Hernández-Arteaga, E., Ågmo, A. 2023. Seminatural environments for rodent behavioral testing: A representative design improving animal welfare and enhancing replicability. Frontiers in Behavioral Neuroscience 17, 1192213.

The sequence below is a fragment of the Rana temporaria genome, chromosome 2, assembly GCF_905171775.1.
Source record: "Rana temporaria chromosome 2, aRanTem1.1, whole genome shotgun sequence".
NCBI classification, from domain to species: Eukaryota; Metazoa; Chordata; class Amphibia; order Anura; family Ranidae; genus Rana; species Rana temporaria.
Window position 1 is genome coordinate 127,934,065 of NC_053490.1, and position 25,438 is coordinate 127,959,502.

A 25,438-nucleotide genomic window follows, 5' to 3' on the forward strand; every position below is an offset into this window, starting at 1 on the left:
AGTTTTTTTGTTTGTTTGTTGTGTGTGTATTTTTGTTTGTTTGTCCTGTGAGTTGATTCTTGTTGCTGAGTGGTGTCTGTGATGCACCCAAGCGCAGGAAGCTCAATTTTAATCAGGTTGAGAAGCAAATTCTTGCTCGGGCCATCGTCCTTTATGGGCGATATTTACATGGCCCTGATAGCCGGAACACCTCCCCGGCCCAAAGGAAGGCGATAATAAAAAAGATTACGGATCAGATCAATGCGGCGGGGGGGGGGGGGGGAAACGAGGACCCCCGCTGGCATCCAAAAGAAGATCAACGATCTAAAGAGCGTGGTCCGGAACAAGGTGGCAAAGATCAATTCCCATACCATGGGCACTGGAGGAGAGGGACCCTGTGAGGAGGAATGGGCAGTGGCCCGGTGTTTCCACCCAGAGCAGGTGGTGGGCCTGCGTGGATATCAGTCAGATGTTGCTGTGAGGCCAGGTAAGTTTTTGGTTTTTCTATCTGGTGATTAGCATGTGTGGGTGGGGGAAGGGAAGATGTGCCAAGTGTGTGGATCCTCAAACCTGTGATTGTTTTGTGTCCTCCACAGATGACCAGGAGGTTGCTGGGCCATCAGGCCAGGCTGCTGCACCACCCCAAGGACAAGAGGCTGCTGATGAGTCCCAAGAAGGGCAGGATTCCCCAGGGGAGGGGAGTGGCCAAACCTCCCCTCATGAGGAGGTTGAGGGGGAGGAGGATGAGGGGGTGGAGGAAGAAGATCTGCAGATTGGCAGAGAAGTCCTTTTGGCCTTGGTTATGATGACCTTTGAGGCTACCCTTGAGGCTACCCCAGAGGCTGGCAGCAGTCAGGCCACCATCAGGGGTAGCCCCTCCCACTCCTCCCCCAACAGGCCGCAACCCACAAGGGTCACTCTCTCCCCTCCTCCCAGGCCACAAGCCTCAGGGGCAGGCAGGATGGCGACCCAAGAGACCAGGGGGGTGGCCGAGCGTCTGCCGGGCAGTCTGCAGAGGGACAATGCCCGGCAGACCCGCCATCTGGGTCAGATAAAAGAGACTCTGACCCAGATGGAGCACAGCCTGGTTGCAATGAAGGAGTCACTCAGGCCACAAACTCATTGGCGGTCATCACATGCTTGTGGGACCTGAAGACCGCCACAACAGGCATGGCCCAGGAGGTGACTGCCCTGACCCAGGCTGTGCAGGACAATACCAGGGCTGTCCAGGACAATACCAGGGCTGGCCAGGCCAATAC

The low replicability of scientific studies has become an important issue. One possible cause is low representativeness of the experimental design employed. Already in the 1950’s, Egon Brunswick pointed out that experimental setups ideally should be based on a random sample of stimuli from the subjects’ natural environment or at least include basic features of that environment. Only experimental designs satisfying this criterion, representative designs in Brunswikian terminology, can produce results generalizable beyond the procedure used and to situations outside the laboratory. Such external validity is crucial in preclinical drug studies, for example, and should be important for replicability in general. Popular experimental setups in rodent research on non-human animals, like the tail suspension test or the Geller-Seifter procedure, do not correspond to contexts likely to be encountered in the animals’ habitat. Consequently, results obtained in this kind of procedures can be generalized neither to other procedures nor to contexts outside the laboratory. Furthermore, many traditional procedures are incompatible with current notions of animal welfare. An approximation to the natural social and physical context can be provided in the laboratory, in the form of a seminatural environment. In addition to satisfy the basic demands for a representative design, such environments offer a far higher level of animal welfare than the typical small cages. This perspective article will briefly discuss the basic principles of the generalizability of experimental results, the virtues of representative designs and the coincidence of enhanced scientific quality and animal welfare provided by this kind of design.

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